I completely missed the mark with our messaging. The one thing I excel at for other people was extremely difficult for me to do for myself. Which is not surprising.
The reason this stuff is hard isn’t because the actual issues are complicated; it’s because it’s impossible to see the forest for the trees when you’re in it.
I had no idea I wasn’t being objective or was being driven by sunk costs. I thought I knew what was right and understood this better than anyone. I had frequent arguments with my team about it and was very stubborn, wanting to control ALL OF IT. I was an idiot.
I was attached to the original idea and did not follow the market. The market was more beginner than I wanted to admit and those people wanted COMMUNITY. Not content, not events, not me! They just wanted each other.
I thought I was solving the problem of “self-doubt,” but really I was solving the problem of “isolation.”
*Note: You’re not always the best person to write your own copy. I should have allowed my team to take the reigns here. They could see things I couldn’t. They could be objective where I wasn’t. My perfectionism and ego were getting in the way. This would have made a HUGE difference.
5. Focusing On Things No One Cares About Is Exhausting And Very Stupid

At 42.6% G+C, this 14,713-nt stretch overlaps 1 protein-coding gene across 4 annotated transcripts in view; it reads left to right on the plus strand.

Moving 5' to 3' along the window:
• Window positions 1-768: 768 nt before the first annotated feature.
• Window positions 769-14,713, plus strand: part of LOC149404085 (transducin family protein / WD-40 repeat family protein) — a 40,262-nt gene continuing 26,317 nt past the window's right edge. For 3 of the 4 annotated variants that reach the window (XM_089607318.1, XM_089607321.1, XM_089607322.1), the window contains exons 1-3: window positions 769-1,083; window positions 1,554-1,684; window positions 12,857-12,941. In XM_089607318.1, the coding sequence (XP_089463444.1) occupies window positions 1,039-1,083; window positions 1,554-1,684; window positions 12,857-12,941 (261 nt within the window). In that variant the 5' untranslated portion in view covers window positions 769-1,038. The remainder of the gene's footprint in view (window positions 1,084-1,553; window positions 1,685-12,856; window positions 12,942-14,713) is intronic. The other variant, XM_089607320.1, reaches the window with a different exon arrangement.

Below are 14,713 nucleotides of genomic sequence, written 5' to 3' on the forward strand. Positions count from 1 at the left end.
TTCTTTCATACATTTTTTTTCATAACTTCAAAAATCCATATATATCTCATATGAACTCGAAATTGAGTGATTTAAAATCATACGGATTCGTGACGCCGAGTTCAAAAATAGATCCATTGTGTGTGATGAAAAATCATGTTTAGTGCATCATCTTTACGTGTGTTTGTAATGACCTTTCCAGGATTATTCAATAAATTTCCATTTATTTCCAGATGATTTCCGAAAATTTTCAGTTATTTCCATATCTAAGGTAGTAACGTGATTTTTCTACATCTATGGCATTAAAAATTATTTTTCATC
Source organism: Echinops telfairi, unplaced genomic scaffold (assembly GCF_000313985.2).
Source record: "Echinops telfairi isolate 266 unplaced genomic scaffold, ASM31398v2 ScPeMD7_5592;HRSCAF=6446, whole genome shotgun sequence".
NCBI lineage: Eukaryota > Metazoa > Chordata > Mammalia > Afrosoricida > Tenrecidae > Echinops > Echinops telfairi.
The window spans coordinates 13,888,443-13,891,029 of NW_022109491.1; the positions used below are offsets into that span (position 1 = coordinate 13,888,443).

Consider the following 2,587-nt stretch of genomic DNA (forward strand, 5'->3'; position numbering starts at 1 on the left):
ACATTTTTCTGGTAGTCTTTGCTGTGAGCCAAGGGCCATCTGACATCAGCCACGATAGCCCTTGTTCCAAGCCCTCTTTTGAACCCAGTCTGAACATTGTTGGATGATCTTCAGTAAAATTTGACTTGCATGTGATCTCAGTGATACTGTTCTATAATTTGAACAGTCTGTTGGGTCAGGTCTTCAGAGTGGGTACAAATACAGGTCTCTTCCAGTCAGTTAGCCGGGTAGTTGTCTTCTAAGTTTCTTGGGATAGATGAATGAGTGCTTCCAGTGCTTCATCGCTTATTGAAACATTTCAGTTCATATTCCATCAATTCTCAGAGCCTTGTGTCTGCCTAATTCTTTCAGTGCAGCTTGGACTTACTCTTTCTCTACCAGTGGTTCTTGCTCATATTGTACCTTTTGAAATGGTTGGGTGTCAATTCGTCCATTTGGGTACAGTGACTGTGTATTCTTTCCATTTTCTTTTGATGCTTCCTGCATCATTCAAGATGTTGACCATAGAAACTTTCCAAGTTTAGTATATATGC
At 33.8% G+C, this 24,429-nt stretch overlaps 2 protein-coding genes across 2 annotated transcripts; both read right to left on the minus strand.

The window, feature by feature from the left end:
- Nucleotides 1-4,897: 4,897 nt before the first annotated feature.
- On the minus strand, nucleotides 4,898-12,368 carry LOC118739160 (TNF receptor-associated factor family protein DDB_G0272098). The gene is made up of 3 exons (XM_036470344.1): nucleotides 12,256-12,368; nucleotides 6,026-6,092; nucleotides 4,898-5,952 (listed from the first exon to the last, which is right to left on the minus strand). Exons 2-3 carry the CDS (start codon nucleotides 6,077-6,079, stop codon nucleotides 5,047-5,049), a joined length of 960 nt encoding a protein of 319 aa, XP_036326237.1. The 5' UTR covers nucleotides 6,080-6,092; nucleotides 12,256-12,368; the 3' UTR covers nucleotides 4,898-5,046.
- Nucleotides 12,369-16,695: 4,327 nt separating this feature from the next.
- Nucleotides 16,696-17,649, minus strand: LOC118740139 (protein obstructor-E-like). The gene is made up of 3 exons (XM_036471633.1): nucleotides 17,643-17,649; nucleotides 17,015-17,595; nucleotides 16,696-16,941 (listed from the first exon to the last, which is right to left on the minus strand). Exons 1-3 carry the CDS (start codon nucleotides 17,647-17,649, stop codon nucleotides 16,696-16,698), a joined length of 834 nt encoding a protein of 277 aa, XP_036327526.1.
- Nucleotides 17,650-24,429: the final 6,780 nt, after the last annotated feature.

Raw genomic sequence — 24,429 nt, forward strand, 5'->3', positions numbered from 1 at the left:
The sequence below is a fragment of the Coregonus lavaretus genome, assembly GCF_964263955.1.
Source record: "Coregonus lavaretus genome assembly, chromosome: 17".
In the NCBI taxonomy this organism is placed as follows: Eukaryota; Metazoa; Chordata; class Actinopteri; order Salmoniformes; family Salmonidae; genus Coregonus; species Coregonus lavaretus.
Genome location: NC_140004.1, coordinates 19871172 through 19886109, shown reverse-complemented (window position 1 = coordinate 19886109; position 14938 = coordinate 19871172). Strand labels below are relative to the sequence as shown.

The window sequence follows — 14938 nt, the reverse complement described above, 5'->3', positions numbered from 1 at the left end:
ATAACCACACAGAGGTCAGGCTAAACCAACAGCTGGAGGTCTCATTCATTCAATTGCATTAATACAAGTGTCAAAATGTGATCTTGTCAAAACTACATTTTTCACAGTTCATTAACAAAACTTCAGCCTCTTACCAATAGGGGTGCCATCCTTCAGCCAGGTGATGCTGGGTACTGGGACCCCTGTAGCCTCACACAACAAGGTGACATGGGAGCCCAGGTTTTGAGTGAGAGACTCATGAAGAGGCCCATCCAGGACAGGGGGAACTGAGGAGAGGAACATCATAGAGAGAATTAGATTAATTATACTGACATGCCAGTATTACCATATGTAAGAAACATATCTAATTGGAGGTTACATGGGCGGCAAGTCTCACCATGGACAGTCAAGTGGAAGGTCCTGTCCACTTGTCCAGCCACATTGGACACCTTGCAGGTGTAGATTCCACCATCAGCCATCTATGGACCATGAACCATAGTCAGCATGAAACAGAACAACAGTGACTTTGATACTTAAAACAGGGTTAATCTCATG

When I was beta testing the Arena, there was this guy, I thought, was the perfect candidate. When I accepted him into our beta membership, he was blunt: “So, wait…this is just a Slack channel? You don’t even have a membership portal?? I’m not paying premium for this.”
I was mortified. I thought the value was the community. But…was it *just* a Slack channel and some password-protected WordPress Pages? Did I need a proper portal to justify the investment? WAS THIS GUY RIGHT? AM I AN EMBARRASSMENT?!?
The answer, I decided, was yes. Plus, I needed something to help me manage memberships. So, I reinvested profits into building a custom membership portal. Shoestring budget…or so I thought? I didn’t account for the management of it. The multiple people I’d need to hire behind the scenes who would need to be a hybrid tech-genius and Slack-hawk to help me keep this thing up to date.
[For example, I made it someone’s job to stalk Slack conversation for all SaaS mentions and update the portal with new information on “useful tech tools,” just in case someone wanted access to this information, asap. These resources needed to be up to date and FAST. WE ARE PROFESSIONALS!]
I’d overlooked one tiny thing.
No one came here for content.
They came here for each other. My hunch was right in the first place. The entire thing could have been Zoom and Slack and our diehard members would have never noticed if there was nothing else. They DGAF about the “resources” available to them. Sure it was a nice selling point to have listed as a feature of our product. But NO ONE CARED.
No. One. Cared.